Since the reference periods do not coincide no precise comparison between the income of the brothers and the performance of their companies is possible; it must also be acknowledged that about six weeks of the accounting year 2012/13, in which the largest loss was made, fell after the date on which notice of entry was served by TfL. Nevertheless, precision is not necessary to enable the broad conclusion to be drawn from these figures that the remuneration which the claimants chose to pay themselves was unrelated to the profitability of the enterprises carried on from Bishop’s Yard.
ASSESSMENT OF THE LOSS
The Tribunal considered the evidence and found that, in fact, the companies were failing in any event. The directors’ remuneration was being obtained at the expense of company creditors. No loss was established on the evidence.
“The rival approaches to the assessment of compensation
The principal disagreement between the parties concerned whether, at the date of acquisition of the Reference Land, there was any sustainable business capable of supporting the payment of a continuing income to Max and Nigel.
Mr Warwick QC, on behalf of the claimants, argued that although the family businesses had had various ups and downs, there was a history of many decades of continuous and successful use which had provided a significant income to the brothers. If the Lease had not been compulsory acquired those businesses would have continued in one form or another, as would that income. Bishop’s Yard was well located and had the benefit of a waste management licence which rendered it of particular value. The claimants were, Mr Warwick submitted, canny businessmen who had adapted to changing circumstances and by 2012 had the benefit of the enthusiasm, intelligence and new ideas brought by Max Jr. But for the CPO, the business would have thrived.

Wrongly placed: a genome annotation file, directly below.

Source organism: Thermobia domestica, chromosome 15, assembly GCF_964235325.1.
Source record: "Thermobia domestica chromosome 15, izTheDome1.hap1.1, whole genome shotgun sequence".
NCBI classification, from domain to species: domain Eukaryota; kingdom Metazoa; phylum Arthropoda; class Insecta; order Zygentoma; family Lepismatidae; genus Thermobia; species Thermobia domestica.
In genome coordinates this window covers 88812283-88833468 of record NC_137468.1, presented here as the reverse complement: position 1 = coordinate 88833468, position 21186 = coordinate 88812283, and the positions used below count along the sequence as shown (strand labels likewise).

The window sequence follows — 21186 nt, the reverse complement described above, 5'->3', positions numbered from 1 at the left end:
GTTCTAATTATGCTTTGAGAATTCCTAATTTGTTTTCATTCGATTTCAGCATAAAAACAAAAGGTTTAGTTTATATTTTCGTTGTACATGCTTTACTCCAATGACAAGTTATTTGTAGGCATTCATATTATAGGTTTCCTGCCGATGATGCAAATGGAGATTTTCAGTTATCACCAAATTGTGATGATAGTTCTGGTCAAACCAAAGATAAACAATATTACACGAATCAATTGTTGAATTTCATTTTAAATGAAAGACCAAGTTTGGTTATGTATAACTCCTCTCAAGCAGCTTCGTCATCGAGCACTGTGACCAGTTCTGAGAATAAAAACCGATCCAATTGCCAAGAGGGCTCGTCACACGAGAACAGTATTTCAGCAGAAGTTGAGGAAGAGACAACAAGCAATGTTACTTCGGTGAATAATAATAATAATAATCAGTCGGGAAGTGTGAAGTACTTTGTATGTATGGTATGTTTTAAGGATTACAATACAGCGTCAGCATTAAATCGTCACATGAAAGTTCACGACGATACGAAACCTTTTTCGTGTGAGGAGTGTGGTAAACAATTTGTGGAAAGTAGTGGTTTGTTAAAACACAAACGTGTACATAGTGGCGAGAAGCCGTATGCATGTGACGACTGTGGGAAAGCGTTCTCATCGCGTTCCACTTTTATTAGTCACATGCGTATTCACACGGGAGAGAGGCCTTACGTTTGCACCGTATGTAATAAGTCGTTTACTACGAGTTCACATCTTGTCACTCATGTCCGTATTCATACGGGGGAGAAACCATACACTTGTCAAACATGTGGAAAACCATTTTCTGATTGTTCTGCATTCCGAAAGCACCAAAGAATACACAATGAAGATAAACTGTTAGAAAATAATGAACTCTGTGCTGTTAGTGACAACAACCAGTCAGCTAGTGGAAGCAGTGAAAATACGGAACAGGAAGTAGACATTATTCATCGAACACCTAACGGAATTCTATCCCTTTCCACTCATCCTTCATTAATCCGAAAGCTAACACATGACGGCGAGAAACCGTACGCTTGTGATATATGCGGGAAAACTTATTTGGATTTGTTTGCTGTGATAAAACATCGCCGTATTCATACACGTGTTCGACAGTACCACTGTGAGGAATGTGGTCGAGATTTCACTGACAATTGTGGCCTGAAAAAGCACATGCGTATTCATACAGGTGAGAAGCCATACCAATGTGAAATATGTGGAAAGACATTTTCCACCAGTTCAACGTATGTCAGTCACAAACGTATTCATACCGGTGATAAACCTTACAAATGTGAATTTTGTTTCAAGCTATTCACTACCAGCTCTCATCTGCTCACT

The picture presented on behalf of TfL was rather different. Mr Jennings, the respondent’s accountancy expert, described the claimants’ mode of operation as one in which the underlying scrap metal operations had continued throughout but had been punctuated by the liquidation of the companies which had carried on the trade followed by the transfer of that trade to successor phoenix companies. That is a fair characterisation which was not seriously disputed by Mr Warwick. He nevertheless submitted that, but for the acquisition of the Reference Land, the pattern noted by Mr Jennings would (at worst) have continued, resulting in the claimants’ continuing to receive an income from one company or another for the remaining term of the Lease, or at least for some part of it. The assessment of future loss was always difficult, Mr Warwick submitted, but that was no reason for awarding no compensation or only a nominal sum.
Mr Williams challenged the cornerstone of the claimants’ case, that the history of payments made in the past could be used with confidence to predict the future. On the contrary, he argued, the brothers’ previous remuneration had been paid by different companies in different trading circumstances, so the past could not be viewed as a reliable guide to their future income. Moreover, the drawings made by the brothers from the various businesses had contributed to the successive failures of their companies each of which had been pursued by HMRC. They had no contractual entitlement or agreement for the payment of any particular sum, and it was therefore for them to demonstrate by credible evidence that the future performance of MRS or some flock of phoenix companies would have been sufficient to remunerate the brothers at all.